The Department of Chemistry is pleased to announce that nine chemistry graduate students have been named recipients of the department’s 2020 Graduate Student Teaching Award.
Previously, this award was collectively known as the Dan H. Waugh Memorial Teaching Award, which was established by the family and friends of Dan Waugh, a former chemistry graduate student at Penn State. The larger, collective title, which continues to include the Waugh Award, now recognizes the various endowments that make these awards possible. The award, which is presented annually, recognizes excellence in and dedication to teaching and undergraduate education. This year, nine students received the award.
Arani Biswas was nominated for his work as a CHEM 457 (Experimental Physical Chemistry) teaching assistant (TA). Biswas received the award because he showed a strong interest and willingness to learn all experimental techniques, had excellent rapport with the students, and, in addition to handling the normal duties of a CHEM 457 TA, he also participated in updating the course’s lab manual.
Daniel Lux, of the Elacqua group, was nominated for his work in CHEM 431W (Organic and Inorganic Preparations) and CHEM 213M (Honors Laboratory in Organic Chemistry). He received the award because he presented, developed, and implemented several activities for use in an online setting.
Ryan Myers, of the Cremer group, was nominated for his role as a CHEM 110 mentor TA and as a CHEM 110/108 TA. Myers received the award because of his excellent work as a mentor TA for CHEM 110, sharing his teaching experiences with new graduate student TAs. He has gone above and beyond the expectations of a TA, displaying maturity and sensitivity in working with his fellow graduate students.
Sarah O’Boyle was nominated for her work as a CHEM 110/108 TA. She received the award because of her great rapport with her students: she was kind, supportive, and motivating. According to her nominator, O’Boyle’s classroom management skills were very strong, and students responded to her enthusiasm, allowing her to keep them active and engaged.
Samuel Perreault was nominated for his work as a general chemistry TA in CHEM 110, 111, and 113. He received the award because of his excellent rapport with students, often staying behind after class to talk with them. According to his nominators, “he has a fun but appropriate style when working with his students.”
Jacob Piane, of the Elacqua group, was nominated for his work in CHEM 431W (Organic and Inorganic Preparations) and 213M (Honors Laboratory in Organic Chemistry). He received the award because he presented, developed, and implemented several activities for use in an online setting. He has strong organic chemistry knowledge and deep interest in organic synthesis, and he is able to use this in creative ways, proposing lessons that are enriching and purposeful for the students.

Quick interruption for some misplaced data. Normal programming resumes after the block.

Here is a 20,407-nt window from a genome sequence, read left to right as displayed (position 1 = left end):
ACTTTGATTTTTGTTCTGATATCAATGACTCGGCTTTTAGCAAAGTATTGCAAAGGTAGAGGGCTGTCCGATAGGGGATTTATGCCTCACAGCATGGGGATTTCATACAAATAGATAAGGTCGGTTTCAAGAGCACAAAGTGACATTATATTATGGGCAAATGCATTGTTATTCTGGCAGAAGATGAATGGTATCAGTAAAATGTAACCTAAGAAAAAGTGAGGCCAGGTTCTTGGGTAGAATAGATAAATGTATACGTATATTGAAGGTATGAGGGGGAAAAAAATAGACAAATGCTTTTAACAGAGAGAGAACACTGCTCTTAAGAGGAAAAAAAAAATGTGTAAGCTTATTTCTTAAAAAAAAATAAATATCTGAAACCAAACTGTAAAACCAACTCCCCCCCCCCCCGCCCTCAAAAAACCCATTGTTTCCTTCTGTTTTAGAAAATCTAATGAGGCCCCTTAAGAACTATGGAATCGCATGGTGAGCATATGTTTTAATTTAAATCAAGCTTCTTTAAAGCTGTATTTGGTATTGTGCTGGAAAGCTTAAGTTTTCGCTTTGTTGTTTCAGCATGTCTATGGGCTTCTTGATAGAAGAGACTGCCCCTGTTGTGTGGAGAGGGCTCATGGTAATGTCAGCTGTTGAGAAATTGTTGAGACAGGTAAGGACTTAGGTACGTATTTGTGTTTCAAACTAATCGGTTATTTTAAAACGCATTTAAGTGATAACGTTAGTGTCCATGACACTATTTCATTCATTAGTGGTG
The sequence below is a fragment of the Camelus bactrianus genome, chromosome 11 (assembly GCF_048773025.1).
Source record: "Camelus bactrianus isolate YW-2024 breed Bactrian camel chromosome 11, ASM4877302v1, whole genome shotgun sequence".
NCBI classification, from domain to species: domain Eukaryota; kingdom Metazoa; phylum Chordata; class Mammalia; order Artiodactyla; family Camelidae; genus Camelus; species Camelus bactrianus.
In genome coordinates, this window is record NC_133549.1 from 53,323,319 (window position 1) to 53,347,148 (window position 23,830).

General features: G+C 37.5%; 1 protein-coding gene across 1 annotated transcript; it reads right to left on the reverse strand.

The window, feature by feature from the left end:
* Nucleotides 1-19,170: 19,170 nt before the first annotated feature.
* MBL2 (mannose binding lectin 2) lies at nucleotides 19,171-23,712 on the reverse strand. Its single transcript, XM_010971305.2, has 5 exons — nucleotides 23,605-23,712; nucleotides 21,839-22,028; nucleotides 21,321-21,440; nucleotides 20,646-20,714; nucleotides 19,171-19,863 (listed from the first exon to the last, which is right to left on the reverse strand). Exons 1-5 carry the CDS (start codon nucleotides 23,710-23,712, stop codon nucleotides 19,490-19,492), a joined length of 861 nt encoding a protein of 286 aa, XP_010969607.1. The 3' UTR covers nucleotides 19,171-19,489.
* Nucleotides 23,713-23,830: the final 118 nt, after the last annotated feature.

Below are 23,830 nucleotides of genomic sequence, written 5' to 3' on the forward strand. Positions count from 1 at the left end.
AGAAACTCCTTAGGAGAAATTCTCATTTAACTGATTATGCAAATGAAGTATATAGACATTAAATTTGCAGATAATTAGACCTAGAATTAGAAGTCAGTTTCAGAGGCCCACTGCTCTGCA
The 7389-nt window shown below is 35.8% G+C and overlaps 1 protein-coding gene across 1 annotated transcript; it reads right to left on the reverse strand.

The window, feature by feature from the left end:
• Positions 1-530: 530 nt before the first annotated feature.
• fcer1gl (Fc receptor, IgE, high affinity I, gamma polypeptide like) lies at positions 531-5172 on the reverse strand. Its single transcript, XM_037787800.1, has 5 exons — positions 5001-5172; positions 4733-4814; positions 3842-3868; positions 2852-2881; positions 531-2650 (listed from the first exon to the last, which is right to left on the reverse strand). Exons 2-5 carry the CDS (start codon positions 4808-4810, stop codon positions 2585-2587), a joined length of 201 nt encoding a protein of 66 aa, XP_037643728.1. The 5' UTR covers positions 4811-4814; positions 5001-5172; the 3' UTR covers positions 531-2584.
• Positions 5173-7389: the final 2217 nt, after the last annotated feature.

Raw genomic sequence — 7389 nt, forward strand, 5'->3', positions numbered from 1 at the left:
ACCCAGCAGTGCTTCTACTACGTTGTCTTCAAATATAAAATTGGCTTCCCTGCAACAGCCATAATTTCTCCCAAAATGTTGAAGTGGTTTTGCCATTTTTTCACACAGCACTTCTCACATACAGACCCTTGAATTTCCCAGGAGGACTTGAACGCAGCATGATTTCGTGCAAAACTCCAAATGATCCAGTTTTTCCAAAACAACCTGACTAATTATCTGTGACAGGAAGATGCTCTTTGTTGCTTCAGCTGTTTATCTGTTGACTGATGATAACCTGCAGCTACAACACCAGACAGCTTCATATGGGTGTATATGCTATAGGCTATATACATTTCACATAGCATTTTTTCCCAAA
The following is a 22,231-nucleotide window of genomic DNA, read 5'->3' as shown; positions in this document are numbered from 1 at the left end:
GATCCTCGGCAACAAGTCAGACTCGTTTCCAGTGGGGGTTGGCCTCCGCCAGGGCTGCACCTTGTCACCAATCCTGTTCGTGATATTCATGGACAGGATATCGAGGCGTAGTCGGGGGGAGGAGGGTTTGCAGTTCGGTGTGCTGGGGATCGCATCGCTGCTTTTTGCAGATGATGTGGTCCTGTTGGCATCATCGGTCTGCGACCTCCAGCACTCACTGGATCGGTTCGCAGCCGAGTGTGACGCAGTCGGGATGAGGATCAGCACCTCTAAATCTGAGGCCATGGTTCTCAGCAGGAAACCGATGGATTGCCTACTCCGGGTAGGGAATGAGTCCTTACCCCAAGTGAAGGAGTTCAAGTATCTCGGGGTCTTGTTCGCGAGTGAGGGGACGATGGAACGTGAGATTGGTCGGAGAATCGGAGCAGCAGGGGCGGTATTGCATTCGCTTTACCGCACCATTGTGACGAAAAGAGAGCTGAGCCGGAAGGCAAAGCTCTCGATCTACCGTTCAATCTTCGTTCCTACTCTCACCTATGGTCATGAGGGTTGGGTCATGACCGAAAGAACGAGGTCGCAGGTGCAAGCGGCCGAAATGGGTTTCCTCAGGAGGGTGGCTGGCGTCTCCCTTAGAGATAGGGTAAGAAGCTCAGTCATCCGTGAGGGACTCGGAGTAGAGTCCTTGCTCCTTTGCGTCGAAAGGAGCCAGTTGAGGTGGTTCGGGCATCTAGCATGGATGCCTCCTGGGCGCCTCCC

Mica Pitcher was recognized for her work with CHEM 203 (Fundamentals of Organic Chemistry II). She received the award because she is personable, approachable, helpful, and enjoys working with her students. According to her nominators, her contributions to TA meetings set her apart. She regularly brings up excellent discussion points, suggestions for course improvements, and offers advice to new TAs.
Kara Pytko, of the Hedglin lab, was nominated for her work in CHEM 213W (Laboratory in Organic Chemistry). She received the award in recognition of her patience, care, and kindness as a teacher. She is active and encouraging throughout the lab, and she gives incredible workshops on NMR, IR, and other spectroscopy to her students. She also provides excellent writing tips in her workshops. She has been willing to stay late to help students, and her supervisor says, “I've never had a TA as kind, caring, or dedicated as her.”
Jordan Wallace was nominated for his work as a CHEM 457 (Experimental Physical Chemistry) teaching assistant. According to nominators, he is being recognized because he earned the confidence and trust of the lab instructor. He learned all experimental techniques used in the course. He was able to teach several experiments simultaneously and answer students’ questions about lab practices, safety, and procedures efficiently, while keeping each group on track to finish on time.
Four graduate students also received honorable mentions for their hard work and dedication to teaching: Jinyu Fei, Christopher Haines, Wangyang Xue, and Haley Young.
Please join the Department of Chemistry in congratulating these outstanding graduate students.